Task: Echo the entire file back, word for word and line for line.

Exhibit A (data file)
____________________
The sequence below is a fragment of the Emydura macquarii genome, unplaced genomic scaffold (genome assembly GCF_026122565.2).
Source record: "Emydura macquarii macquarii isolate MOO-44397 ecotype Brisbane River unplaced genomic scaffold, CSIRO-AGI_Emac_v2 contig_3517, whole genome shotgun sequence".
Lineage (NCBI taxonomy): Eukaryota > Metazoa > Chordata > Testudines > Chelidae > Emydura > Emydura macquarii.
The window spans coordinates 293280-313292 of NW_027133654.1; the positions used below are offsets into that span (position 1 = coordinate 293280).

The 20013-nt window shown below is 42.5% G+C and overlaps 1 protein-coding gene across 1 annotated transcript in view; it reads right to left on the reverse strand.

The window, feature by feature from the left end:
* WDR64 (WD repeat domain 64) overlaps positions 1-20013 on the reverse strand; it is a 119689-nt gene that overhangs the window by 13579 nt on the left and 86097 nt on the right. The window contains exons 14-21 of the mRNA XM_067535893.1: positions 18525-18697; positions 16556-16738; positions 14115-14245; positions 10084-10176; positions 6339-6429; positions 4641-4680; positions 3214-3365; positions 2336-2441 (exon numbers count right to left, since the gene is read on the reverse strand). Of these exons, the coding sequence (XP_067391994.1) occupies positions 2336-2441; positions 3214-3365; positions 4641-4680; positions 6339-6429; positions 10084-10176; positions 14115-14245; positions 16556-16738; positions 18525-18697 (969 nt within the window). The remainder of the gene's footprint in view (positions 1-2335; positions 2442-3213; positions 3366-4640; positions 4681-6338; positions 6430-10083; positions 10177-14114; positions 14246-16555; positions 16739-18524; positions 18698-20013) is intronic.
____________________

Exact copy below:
The sequence below is a fragment of the Emydura macquarii genome, unplaced genomic scaffold (genome assembly GCF_026122565.2).
Source record: "Emydura macquarii macquarii isolate MOO-44397 ecotype Brisbane River unplaced genomic scaffold, CSIRO-AGI_Emac_v2 contig_3517, whole genome shotgun sequence".
Lineage (NCBI taxonomy): Eukaryota > Metazoa > Chordata > Testudines > Chelidae > Emydura > Emydura macquarii.
The window spans coordinates 293280-313292 of NW_027133654.1; the positions used below are offsets into that span (position 1 = coordinate 293280).

The 20013-nt window shown below is 42.5% G+C and overlaps 1 protein-coding gene across 1 annotated transcript in view; it reads right to left on the reverse strand.

The window, feature by feature from the left end:
* WDR64 (WD repeat domain 64) overlaps positions 1-20013 on the reverse strand; it is a 119689-nt gene that overhangs the window by 13579 nt on the left and 86097 nt on the right. The window contains exons 14-21 of the mRNA XM_067535893.1: positions 18525-18697; positions 16556-16738; positions 14115-14245; positions 10084-10176; positions 6339-6429; positions 4641-4680; positions 3214-3365; positions 2336-2441 (exon numbers count right to left, since the gene is read on the reverse strand). Of these exons, the coding sequence (XP_067391994.1) occupies positions 2336-2441; positions 3214-3365; positions 4641-4680; positions 6339-6429; positions 10084-10176; positions 14115-14245; positions 16556-16738; positions 18525-18697 (969 nt within the window). The remainder of the gene's footprint in view (positions 1-2335; positions 2442-3213; positions 3366-4640; positions 4681-6338; positions 6430-10083; positions 10177-14114; positions 14246-16555; positions 16739-18524; positions 18698-20013) is intronic.